New Hotness: Urban Core Mental Health Help

Right now we take a peek at the reasoning behind new local facilities and just a bit of hype for a local hospital.

To be fair these services are desperately needed in a convenient location . . .

The decision to locate the center in this particular spot was intentional. “It would have been less expensive to purchase land in a more rural area and build a psychiatric hospital there,”  Executive director of mental and behavioral health for the University of Kansas Health System, Lauren Lucht says, “but the partnership with the community was really the driving force here.”

This approach represents an emerging school of thought in mental health facility design. Until recently, many such facilities purposefully removed their patients from public life, sending them out into serene rural environments, or walling them off in fortress-like psychiatric hospitals. This arrangement, though isolating, was long thought to be best for both patients and society.

But new facilities like Strawberry Hill exhibit a new way of thinking, one in which mental health facilities are seen not as a risk or a burden to the surrounding community, but a potential boon, bringing with them the same social and economic benefits that any medical hospital would — while helping to destigmatize mental health care in the process.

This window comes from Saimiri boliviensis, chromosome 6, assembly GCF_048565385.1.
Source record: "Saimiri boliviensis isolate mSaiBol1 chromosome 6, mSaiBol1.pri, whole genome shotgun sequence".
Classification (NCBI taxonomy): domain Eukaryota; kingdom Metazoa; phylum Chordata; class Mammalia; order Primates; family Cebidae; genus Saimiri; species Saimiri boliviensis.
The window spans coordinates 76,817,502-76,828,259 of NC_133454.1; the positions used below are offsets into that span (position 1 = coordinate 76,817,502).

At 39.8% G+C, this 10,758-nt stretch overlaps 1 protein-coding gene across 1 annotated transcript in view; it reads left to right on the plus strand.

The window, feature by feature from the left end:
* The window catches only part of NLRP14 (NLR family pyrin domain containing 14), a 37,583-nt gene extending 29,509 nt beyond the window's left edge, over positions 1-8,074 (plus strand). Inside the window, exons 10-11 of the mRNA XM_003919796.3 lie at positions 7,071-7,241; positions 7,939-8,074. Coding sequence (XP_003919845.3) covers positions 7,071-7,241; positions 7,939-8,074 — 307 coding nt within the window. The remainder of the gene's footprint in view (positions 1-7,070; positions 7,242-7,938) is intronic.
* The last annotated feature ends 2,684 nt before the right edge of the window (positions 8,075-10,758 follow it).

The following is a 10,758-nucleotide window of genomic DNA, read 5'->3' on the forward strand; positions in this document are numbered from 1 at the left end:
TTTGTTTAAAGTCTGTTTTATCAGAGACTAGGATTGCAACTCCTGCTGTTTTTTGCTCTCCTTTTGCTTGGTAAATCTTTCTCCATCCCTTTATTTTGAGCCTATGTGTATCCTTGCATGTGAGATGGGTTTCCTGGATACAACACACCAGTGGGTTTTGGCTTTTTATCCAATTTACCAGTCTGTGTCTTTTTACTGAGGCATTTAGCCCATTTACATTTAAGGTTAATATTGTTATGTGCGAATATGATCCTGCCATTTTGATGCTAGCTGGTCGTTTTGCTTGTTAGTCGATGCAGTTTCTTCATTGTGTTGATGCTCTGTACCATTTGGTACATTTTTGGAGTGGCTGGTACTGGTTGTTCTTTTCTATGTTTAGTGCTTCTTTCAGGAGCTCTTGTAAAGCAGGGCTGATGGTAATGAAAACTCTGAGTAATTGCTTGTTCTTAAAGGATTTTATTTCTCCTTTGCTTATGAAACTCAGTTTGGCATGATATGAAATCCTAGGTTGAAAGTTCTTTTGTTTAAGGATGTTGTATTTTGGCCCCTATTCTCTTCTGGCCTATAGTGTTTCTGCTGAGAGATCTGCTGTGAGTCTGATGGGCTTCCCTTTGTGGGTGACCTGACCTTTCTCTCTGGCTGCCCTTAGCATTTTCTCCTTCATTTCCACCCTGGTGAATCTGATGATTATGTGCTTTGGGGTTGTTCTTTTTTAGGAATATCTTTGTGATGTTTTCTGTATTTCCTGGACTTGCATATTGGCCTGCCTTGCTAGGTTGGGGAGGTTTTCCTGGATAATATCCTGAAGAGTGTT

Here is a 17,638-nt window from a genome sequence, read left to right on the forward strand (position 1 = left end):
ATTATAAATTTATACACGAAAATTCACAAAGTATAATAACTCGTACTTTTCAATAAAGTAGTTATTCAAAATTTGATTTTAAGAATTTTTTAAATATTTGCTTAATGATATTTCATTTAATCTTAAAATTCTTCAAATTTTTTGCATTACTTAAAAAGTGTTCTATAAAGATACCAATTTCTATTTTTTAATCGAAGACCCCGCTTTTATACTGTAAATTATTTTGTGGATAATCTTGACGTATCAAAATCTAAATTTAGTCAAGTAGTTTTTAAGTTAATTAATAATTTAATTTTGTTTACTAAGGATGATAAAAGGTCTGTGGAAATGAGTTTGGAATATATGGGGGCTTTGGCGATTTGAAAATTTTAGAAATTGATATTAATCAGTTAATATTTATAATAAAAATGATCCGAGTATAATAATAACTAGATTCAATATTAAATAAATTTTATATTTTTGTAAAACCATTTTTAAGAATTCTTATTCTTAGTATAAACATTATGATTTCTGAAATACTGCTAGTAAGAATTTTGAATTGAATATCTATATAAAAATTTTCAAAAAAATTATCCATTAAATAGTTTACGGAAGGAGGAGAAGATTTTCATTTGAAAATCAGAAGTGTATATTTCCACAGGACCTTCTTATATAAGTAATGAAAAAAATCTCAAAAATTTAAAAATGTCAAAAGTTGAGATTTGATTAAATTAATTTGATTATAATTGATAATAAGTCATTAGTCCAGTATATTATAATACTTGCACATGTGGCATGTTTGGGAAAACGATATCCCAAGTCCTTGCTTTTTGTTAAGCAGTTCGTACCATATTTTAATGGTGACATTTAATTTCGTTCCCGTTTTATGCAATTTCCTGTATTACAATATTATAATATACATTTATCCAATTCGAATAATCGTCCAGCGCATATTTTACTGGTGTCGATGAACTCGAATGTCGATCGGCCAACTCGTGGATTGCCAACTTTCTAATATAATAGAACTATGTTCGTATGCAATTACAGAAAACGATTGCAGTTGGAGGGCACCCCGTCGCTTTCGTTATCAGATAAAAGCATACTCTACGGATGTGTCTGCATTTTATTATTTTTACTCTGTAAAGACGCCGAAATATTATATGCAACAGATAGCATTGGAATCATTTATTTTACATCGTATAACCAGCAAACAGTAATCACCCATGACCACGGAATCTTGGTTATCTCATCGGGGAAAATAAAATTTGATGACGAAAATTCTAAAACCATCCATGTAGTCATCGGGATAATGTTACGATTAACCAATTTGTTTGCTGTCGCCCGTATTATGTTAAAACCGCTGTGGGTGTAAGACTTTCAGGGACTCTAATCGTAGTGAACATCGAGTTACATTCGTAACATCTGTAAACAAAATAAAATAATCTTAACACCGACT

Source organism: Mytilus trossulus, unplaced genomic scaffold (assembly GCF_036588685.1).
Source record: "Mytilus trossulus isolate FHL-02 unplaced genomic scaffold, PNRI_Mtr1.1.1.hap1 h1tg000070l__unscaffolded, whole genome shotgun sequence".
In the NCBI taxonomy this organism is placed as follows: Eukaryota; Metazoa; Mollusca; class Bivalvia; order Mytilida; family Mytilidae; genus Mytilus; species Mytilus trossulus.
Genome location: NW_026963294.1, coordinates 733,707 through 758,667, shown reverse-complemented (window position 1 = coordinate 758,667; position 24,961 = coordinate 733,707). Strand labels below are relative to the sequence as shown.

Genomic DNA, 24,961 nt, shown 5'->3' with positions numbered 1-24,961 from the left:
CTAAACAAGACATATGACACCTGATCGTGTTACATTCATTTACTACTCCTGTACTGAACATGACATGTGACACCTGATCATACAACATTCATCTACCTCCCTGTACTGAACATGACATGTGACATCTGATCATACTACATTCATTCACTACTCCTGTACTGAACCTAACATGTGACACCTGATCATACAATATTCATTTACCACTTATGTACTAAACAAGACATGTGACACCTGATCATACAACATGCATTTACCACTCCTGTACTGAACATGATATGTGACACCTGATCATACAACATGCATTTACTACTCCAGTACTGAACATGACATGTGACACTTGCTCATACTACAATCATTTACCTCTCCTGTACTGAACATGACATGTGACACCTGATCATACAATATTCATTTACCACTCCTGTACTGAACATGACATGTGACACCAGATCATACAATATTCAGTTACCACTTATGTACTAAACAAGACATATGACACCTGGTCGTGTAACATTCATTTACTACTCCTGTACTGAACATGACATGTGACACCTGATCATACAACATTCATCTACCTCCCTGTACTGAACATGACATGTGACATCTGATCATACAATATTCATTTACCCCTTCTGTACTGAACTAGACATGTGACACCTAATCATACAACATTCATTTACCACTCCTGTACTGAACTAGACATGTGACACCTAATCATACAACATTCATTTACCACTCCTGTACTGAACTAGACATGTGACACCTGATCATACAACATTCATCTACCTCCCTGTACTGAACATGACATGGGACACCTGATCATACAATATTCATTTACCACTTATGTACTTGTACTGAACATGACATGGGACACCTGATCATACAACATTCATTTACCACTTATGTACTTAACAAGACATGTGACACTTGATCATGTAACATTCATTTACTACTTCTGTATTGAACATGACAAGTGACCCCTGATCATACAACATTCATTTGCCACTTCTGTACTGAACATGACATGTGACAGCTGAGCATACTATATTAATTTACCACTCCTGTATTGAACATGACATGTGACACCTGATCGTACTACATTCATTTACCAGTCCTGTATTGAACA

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Welcome to Your Friendly Neighborhood Mental Health Center

While communities often see large mental health facilities as a threat, one Kansas City neighborhood is discovering it can be an asset. In the fall of 2019, Lauren Lucht was walking to the ribbon-cutting ceremony of the new Strawberry Hill mental and behavioral health center in Kansas City, Kansas, when a passing driver rolled down his window.